By Dave Andrusko
Bearing in mind the admonition that politics can and sometime does turn on a dime, USA Today’s Susan Page and Kendall Breitman write today, “A nationwide USA TODAY/Pew Research Center Poll shows the strongest tilt to Republican candidates at this point in a midterm year in at least two decades, including before partisan ‘waves’ in 1994 and 2010 that swept the GOP into power.”
Specifically, the President’s approval numbers remain dismal; support for ObamaCare remains in the low 40% range; the country feels we are heading in the wrong direction; and overwhelmingly, the 1,501 adults, including 1,162 registered voters, want the next President to pursue different policies than the current President.
#1. “The president’s job approval rating remains anemic in the new survey, at 44% approve, 50% disapprove.” Gallup’s numbers today are worse–42% approval, 53% disapproval.
#2. “In the poll,” Page and Breitman write,”41% approve of [ObamaCare], a record 55% disapprove of it.” (The all important Independent opposes Obamacare 57% -39%)
Worse yet for Democrats—as has continually been the case—the intensity is with opponents. “As in earlier surveys, opposition to the law is more intense than support: 43% of the public disapproves of the law very strongly and 11% disapprove of it not so strongly,” according to the Pew Research report. “By comparison, 26% approve of the law very strongly while 13% approve of it not so strongly.”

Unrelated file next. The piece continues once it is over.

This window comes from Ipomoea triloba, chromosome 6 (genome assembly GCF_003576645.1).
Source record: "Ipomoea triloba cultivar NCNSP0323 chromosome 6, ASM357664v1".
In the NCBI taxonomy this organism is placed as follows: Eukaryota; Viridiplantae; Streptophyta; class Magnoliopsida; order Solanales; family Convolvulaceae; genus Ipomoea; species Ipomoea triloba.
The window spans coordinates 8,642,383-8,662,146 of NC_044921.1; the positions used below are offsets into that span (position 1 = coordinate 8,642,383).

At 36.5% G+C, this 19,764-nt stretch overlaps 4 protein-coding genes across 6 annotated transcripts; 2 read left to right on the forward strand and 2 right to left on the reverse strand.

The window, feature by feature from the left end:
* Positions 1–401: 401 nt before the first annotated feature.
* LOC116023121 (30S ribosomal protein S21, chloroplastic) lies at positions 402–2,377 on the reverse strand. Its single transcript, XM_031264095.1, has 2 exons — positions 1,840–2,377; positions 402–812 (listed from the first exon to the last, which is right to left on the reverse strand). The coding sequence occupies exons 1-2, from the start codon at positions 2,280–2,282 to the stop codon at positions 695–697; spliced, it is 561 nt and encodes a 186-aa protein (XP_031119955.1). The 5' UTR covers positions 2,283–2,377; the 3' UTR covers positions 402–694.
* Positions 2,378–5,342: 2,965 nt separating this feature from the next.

#3. Page and Breitman explain, “By more than 2-1, Americans are dissatisfied with the direction of the country.”
#4. “By more than 2-1, 65%-30%, Americans say they want the president elected in 2016 to pursue different policies and programs than the Obama administration, rather than similar ones.” If you think about it, that is an incredible figure less than a year and a half into his second term.
Those are just some of the key findings. There are others that perhaps illuminate even deeper problems for Democrats.
* It’s no secret many candidates are avoiding public association with the President, and for obvious reasons. “By 53%-43%, those surveyed say the issue of which party controls Congress will be a factor in their vote. Those who say they feel that way are more likely to support the Republican contender What’s more, 26% say they think of their vote as a vote against Obama; 16% as a vote for him. The president looms as more of a drag on Democrats than he was four years ago, when Democratic setbacks cost the party control of the House. Then, by 24%-20%, people saw their vote as a vote for Obama.” (To be clear, in 2010 there was only a 4 point spread. Now it is a disadvantage of 10 points.) “Democrats are significantly less motivated by their support for Obama, a factor that could complicate the critical effort to turn out voters. In 2010, 47% cast a vote to show their support for him; that’s dropped to 31%.”
* On the economy, the poll says “65% say jobs in their community are difficult to find. In addition, “About four-in-ten (43%) think Republican leaders’ policies would do more for the economy while about the same share (39%) says Obama’s policies would be more effective,” according to Page and Breitman.
To come full-circle, it is May and the elections are six months away. A lot could change. For now the numbers are ominous for Obama and Democrats.